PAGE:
Japan trade deficit hits record as yen weakens

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Japan's monthly trade deficit hit a record in January after its recent aggressive monetary policy stance weakened its currency sharply.

Exports rose in January, the first jump in eight months, as its goods became more affordable to foreign buyers.

However, a weak currency also pushed up its import bill resulting in a monthly trade deficit of 1.6tn yen ($17.1bn; £11.1bn), a 10% jump from a year ago.

Japan's deficit has also been impacted by an increase in fuel imports.

The world's third-largest economy has seen a rise in fuel imports, as most of Japan's nuclear reactors continue to remain closed.

Japan's imports rose 7.3% in January, from a year earlier. One of the biggest jumps was in the import of liquefied petroleum gas (LPG), which surged more than 28%.

Meanwhile, exports rose 6.4%, driven up mainly by shipments of manufactured goods, the customs and tariff bureau said.

Exports boost?

Japan's exports, one of the key drivers of its economic growth, have been hurt by a variety of factors.

Demand from the eurozone, one of Japan's biggest markets, has been hurt by the region's ongoing debt crisis.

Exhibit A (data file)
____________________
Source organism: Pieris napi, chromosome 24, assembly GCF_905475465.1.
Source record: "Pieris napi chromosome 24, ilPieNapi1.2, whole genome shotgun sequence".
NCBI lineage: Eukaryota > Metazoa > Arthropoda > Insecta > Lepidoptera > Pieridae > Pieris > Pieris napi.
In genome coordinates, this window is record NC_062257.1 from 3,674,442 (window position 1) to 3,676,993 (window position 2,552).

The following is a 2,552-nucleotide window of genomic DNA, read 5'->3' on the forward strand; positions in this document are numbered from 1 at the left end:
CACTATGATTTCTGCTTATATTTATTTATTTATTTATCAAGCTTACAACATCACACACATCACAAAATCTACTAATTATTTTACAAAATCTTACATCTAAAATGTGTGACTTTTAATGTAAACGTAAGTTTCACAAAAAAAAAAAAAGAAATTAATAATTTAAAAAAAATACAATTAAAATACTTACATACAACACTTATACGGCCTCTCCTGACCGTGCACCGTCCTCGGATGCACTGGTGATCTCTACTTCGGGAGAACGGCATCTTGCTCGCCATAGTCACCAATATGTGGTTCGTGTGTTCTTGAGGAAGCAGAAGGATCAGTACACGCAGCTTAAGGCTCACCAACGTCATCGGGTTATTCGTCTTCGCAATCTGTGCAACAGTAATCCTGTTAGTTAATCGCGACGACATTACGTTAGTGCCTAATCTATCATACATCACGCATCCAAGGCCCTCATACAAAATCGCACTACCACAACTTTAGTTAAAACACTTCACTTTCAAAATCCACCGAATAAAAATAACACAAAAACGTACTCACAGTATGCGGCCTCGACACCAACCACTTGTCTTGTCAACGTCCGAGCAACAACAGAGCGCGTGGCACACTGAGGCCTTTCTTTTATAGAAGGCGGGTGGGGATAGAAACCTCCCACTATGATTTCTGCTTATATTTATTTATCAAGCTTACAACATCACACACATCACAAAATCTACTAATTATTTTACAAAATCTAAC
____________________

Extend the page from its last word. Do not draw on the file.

A territorial dispute with China has hit sales of Japanese goods to the country, Japan's biggest trading partner, over the past few months.

However, the latest data indicated that things may be starting to change.

Japan's shipments to China rose by 3% in January from a year earlier, the first rise since May.

At the same time, exports to the US, the world's biggest economy, also jumped 10.9%, further adding to hopes of a recovery in the sector.

Meanwhile, the pace of decline in exports to the European Union also slowed during the month.

There are hopes that as shipments to key markets recover and the yen continues to remain weak, Japan's export sector may see a sustained recovery.

The yen has dipped nearly 15% against the US dollar since November.

A weak currency helps boost profits of exporters when they repatriate their foreign earnings back home, giving them a much bigger pile of cash to invest at the end of the financial year.

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